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Why does God seem distant at times?

05.28.19 | Inspirational | by Rev. Susan Robb

Why does God seem distant at times?

    In the moments we experience the awe, delight, and peace of God, we are tempted to remove our shoes, as Moses did at the burning bush, because the ground on which we are standing is surely holy.

    There are times in our lives when God seems as near as our breath, when God’s presence palpably permeates our very being: in the quiet moments of our devotional time, in the quiet darkness of late-night hours cradling a newborn baby, or in quietly watching a breathtaking sunset.

    In the moments we experience the awe, delight, and peace of God, we are tempted to remove our shoes, as Moses did at the burning bush, because the ground on which we are standing is surely holy. The thin space between the divine and our humanity completely disappears, and we sense Jesus sitting by our side.

    Then there are times when we desperately desire God’s presence, when we need to feel surrounded by the comfort of our loving God and we, like the psalmist, wonder why God seems distant.

    “How long, O Lord, will you hide your face from me?” (Psalm 13:1).

    As a child, I couldn’t remember a time when Jesus wasn’t my friend. My relationship with God was as close as my relationship with my brother. And yet, at age 39, I found myself standing, rising from my knees in prayer and shaking my fist at God, “I would like an answer to my prayer, but I don’t really expect one anymore!”

    For months, God seemed distant as I prayed over my father’s declining health. On this day, I cried out, “Lord, I prayed for Daddy’s healing and that didn’t happen. Then I prayed he wouldn’t suffer and he has. Now we are resigned to his death, and I have prayed that you would take him quickly, and he continues to linger. Do you not care? Do you not hear? Where are you?”

    Lowering my raised fist, I grabbed my Bible and slammed the back door as I headed to the gym to work off my anger and disappointment. While furiously and feverishly climbing the StairMaster to nowhere, I randomly opened my Bible, and a piece of paper came floating out. Before it could hit the ground, I reached out and grabbed it. Looking down at the tiny page I had torn from a devotional book over two years before, a message I desperately needed came rushing off the page to speak directly to me:

    Sing for joy, O heavens, and exult, O earth; break forth, O mountains, into singing! For the Lord has comforted his people, and will have compassion on his suffering ones. But Zion said, “The Lord has forsaken me, my Lord has forgotten me.” Can a woman forget her nursing child, or show no compassion for the child of her womb? Even these may forget, yet I will not forget you. See, I have inscribed you on the palms of my hands. (Isaiah 49: 13-16)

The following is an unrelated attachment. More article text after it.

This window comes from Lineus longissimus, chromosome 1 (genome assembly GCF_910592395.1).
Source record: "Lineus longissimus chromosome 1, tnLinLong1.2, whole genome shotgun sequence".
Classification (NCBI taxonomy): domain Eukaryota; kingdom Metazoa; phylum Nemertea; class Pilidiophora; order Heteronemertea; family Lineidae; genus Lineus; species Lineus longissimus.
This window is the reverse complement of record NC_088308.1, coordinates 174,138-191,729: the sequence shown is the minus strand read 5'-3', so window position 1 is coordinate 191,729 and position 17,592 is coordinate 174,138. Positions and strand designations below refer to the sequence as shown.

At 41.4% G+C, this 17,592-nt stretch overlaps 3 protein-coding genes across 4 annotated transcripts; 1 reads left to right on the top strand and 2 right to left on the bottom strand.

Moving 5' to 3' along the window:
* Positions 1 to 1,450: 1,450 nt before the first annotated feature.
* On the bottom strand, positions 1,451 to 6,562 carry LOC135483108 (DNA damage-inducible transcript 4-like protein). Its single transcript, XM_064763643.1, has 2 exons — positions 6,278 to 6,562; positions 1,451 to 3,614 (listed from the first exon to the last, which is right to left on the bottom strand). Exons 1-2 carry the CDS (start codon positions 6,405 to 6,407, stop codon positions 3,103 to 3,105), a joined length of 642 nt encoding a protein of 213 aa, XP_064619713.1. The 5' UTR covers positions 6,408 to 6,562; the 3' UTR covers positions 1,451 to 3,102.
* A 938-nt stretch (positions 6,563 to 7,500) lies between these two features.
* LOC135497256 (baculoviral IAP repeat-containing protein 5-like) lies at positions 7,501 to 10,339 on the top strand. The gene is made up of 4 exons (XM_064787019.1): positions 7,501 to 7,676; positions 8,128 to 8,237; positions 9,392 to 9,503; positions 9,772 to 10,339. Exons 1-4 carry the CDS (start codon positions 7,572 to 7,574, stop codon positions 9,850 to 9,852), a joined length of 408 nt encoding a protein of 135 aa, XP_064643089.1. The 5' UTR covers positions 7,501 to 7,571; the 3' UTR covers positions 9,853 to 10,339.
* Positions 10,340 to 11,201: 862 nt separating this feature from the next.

Tears flowed down my cheeks as I realized I was standing on holy ground right in the middle of the gym. In that moment, I was assured that God was present, God was devoted, and God was caring for me and my father as deeply as a nursing mother cares for her child.

    In the following weeks surrounding my father’s death, that comfort, peace, and presence became even more palpable, and I knew, that I knew, that I knew, I would never need to question God’s presence or care ever again.

    What I’ve learned through the years is that our relationship with God is much like other close relationships. It can naturally ebb and flow.

    Sometimes we have control over the intimacy in the relationship based on how much time we put into the relationship. I can’t expect to feel close to my friends, children, spouse or God unless I make spending time with them a priority. Sometimes if there’s distance in the relationship, it’s because I haven’t spent time nurturing the relationship as I should.

    But there are also times when, even though we look, listen, and pray, God appears to be silent, quiet, and as distant as the stars above. Why is that?

    Quiet doesn’t mean absent. Sometimes it’s difficult to recognize God’s presence in our midst because our spiritual eyes can be clouded by life’s dark moments. In those times, when you feel most forlorn, forgotten, and forsaken, keep talking. Be honest with God, and be assured that God is sitting quietly with you in the dark as compassionately as a mother cradling her newborn.  

    Honest to God Sermon Series

    It’s okay to ask questions. Yes, even the difficult ones about God and faith. In our current sermon series, “Honest to God,” Rev. Paul Rasmussen and Rev. Matt Tuggle answer some of the tough questions that we all have.

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